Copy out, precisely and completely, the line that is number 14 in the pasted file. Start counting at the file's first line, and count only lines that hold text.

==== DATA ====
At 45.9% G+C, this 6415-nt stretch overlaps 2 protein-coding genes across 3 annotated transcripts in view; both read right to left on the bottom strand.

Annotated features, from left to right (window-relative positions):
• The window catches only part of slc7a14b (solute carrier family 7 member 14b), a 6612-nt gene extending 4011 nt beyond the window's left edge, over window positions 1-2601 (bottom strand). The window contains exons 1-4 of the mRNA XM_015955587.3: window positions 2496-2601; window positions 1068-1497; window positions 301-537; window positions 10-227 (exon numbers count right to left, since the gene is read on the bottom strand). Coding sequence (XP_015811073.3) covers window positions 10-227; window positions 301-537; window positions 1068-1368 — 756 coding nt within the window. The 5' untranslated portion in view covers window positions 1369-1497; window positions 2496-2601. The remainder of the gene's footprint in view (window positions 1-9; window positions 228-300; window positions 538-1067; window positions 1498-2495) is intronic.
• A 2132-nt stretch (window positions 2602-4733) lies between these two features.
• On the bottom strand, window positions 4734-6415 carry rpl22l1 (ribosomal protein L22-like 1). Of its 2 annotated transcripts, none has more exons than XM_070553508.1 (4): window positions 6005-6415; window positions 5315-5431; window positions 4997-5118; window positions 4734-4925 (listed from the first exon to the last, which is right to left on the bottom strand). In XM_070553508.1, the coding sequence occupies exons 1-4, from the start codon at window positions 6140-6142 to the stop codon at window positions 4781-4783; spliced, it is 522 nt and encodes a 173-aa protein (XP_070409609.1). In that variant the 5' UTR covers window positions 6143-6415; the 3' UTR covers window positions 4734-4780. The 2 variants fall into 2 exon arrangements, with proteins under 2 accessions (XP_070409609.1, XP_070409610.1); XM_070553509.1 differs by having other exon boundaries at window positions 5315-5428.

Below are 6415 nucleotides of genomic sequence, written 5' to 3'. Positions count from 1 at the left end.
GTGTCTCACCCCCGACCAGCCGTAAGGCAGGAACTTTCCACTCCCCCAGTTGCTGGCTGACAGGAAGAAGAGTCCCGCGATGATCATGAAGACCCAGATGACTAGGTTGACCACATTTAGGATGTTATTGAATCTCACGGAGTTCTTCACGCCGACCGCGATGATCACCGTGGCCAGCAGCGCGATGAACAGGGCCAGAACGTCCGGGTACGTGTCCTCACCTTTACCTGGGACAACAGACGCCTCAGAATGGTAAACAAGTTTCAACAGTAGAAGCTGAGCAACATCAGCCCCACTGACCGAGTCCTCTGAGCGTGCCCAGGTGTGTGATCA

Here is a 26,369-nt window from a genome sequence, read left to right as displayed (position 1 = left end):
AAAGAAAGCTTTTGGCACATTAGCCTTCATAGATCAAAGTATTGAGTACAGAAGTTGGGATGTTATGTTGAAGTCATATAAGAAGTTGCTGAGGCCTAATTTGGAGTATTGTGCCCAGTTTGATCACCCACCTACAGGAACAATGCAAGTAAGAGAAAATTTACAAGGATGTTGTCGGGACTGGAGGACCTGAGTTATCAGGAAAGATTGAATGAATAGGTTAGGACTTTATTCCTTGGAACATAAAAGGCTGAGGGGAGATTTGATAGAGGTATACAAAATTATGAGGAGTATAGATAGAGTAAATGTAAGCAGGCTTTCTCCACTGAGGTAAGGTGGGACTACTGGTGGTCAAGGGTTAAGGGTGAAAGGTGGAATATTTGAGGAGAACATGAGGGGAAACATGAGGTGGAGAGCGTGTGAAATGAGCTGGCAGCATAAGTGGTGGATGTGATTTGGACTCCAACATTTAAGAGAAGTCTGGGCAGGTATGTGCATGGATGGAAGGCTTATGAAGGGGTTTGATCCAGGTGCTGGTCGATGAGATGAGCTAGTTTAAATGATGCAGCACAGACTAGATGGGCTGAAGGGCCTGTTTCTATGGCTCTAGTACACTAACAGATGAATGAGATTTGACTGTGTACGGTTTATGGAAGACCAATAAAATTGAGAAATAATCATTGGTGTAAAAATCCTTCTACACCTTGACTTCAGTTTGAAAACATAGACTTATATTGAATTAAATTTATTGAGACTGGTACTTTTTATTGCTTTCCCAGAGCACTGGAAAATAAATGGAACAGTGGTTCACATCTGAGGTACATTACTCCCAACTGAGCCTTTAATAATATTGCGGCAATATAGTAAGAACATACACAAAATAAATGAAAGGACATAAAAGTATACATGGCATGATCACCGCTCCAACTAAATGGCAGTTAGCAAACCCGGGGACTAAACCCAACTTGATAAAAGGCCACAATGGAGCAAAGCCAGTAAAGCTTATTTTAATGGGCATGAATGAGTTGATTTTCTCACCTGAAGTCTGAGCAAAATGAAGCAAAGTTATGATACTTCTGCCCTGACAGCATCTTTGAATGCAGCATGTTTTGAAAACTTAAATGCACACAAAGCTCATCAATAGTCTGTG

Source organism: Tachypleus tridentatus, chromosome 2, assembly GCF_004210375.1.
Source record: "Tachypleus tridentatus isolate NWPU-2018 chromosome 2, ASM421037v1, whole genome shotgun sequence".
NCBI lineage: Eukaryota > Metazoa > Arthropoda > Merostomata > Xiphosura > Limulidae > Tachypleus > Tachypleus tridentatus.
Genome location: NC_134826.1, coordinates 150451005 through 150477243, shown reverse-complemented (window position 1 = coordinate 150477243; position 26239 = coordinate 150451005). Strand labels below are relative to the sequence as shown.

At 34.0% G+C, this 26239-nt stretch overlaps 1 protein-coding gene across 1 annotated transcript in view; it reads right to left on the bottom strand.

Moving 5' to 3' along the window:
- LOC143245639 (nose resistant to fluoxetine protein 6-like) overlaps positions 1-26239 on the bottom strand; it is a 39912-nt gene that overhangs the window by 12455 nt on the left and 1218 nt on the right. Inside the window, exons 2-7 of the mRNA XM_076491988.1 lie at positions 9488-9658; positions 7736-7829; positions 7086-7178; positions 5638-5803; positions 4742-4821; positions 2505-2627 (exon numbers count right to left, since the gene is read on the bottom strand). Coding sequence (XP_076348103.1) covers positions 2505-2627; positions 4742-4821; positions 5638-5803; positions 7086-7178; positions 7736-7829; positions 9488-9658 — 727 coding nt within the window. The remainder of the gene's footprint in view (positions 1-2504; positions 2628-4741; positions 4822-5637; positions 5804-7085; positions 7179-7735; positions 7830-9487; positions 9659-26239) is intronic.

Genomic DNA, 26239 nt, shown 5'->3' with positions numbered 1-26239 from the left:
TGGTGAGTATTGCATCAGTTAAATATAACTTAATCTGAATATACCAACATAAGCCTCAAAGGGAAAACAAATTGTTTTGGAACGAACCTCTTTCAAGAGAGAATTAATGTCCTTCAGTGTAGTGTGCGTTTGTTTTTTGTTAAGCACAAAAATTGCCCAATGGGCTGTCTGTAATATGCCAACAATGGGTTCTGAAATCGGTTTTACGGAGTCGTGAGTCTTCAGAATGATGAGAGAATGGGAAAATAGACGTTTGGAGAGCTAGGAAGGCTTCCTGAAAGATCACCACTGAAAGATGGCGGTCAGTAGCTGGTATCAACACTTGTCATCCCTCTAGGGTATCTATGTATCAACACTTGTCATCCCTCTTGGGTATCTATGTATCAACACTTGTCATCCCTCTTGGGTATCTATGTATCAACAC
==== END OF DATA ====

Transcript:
At 34.0% G+C, this 26239-nt stretch overlaps 1 protein-coding gene across 1 annotated transcript in view; it reads right to left on the bottom strand.